tv Lectures in History George Washingtons Character CSPAN August 27, 2019 7:59pm-8:59pm EDT
talking about individual battles or how he organizes are kept men or recruited men to stay in the service. one of the things that i tried to get across is that washington is a bit of an enigma. why? because we don't know who he was, what he was, how he looked. when i show you these images here they are three of our noteworthy presidents. every 10 years or so about 700 political historians rank our presidents. who knows how our current current president is going to rank but nevertheless when they come out, these three guys
here. sometimes it will be lincoln, sometimes it will be washington, sometimes it's fdr. the interesting thing about this is we do not know what george really looked like. we have images of lincoln, photographed images and you can see how he changed, aged, and of course we have images of fdr. we even have images and generally the press did not take images of him in his wheelchair. with george washington he was there before photography. what we have instead is artist representation. they are not always very accurate.
you look at some representation of abstract art. does it really look like a tube? maybe not. george washington, we've spent the better part of for teen weeks addressing him, talking about him. we know he's a famous man and a commander of the continental army. we knew he served in the continental congress for a short amount of time before accepting command. it will subsequently allow me to be president and a famous man in our history but he's also a man who had faults, a man who had insecurity, a man who had vices. a man who was a human being
like all of us and because he was, he was also a complex man, a many sided man. the problem is they don't show that kind of complex character. what we want to do is spend a little time talking about the myth and then we will talk about how he made choices that brought him to the point where he became the most revered man in america. you probably know that he's considered the father of our country but do you know when he married martha he wasn't able to-- children?
he wasn't able to give martha children and could he really be the father of our country if he couldn't father children himself? think about deciding to make a monument to him. what do they choose to make? this giant phallic shaped symbol which is kind of ironic for the man who couldn't father children himself. even though he couldn't this is george washington with martha's children and when he made martha he did except her children and came a paternalistic loving father to her children so in that respect, it shows the character of a person to show accept. most of the stories
that we have came from the first real biography. written by mason, this is published shortly after his death. the washington that he talks about there's a man that is like, larger-than-life. he talks about george washington throwing a silver dollar across the potomac river. a couple of problems with that story. the first is-- anybody? there were no silver dollars. how could he throw a silver dollar that didn't exist? the second, the potomac river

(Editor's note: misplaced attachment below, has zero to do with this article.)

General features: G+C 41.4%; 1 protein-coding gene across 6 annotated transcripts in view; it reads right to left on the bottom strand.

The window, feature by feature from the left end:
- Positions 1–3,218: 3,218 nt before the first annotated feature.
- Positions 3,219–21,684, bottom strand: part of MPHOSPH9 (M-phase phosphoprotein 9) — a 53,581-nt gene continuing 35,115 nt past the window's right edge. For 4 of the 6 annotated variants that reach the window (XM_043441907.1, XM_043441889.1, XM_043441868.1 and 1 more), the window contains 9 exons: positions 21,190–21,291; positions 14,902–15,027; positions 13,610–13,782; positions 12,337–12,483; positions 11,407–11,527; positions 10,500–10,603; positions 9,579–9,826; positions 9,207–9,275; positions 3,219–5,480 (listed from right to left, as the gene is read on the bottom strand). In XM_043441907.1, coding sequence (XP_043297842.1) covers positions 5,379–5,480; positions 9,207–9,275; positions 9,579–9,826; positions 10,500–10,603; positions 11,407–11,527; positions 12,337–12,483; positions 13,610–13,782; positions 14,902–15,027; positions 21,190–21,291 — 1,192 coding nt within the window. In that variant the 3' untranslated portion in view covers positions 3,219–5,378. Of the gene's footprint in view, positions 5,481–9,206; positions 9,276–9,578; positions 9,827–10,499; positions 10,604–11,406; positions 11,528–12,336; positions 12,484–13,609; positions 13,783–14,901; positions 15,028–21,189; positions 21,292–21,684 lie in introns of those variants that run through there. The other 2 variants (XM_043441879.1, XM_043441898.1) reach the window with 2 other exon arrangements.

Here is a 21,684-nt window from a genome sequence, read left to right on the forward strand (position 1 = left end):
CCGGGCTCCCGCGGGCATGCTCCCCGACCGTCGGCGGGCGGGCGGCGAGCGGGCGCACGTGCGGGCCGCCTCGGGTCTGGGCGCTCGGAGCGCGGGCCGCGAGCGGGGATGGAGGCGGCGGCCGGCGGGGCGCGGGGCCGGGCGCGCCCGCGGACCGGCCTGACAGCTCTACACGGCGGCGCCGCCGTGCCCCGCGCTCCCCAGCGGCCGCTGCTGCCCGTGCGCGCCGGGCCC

is about 1 mile ride. i don't know if-- care if you are nolan ryan or roger clemens , you are probably not going to throw a silver dollar across a mile wide river. one of washington's grandsons said that as a young man george washington had thrown a piece of slate across the river at his childhood home which was on the rappahannock. not quite as wide. you know what happens when you throw sleep. it will bounce across the river so that may have been possible, but what he's trying to do is give you an image of a man who is larger-than-life and has a great physical ability and athletic prowess. we know that he's a large man.
he stat stood about six with 3 inches, about my height, he had a straight noticed high cheekbone. at his heaviest he was significantly less than im. neighborhood of 220 or so and at his lightest he was probably 175, 180. in those days they didn't have the obesity problems that we experience today. but, virtually every school kid learns that george washington had what kind of teeth? wooden false teeth. that is just absolutely wrong. you can see a pair of his
dentures. what's interesting about it, this right here is a spring. it's a lead base that is loaded so when you put this in, your jaw keeps it set shut and when he opened the spring pops open. the teeth themselves are animal teeth, human teeth, pieces of ivory, and at some-- i'm convinced if you had to wear that in your mouth it would probably be far more uncomfortable than wooden teeth. if they are teeth that play a simple role in his life, you will see right here there's no tooth. even at the time of his presidency george had one of his own and the dentures slipped right on down over the tooth so he's able to highlight his tooth as well.
well, that mouth become a big part of the story about who george washington is. this portrait is one of the most famous done by the artist gilbert stuart. when he painted washington, this was one of his earliest commissions. stuart was absolutely terrified to meet the great general. so during the setting he tried to make washington more eddies. he said something to the effect of general washington, you must let yourself forget that you are general washington and i am stuart the painter.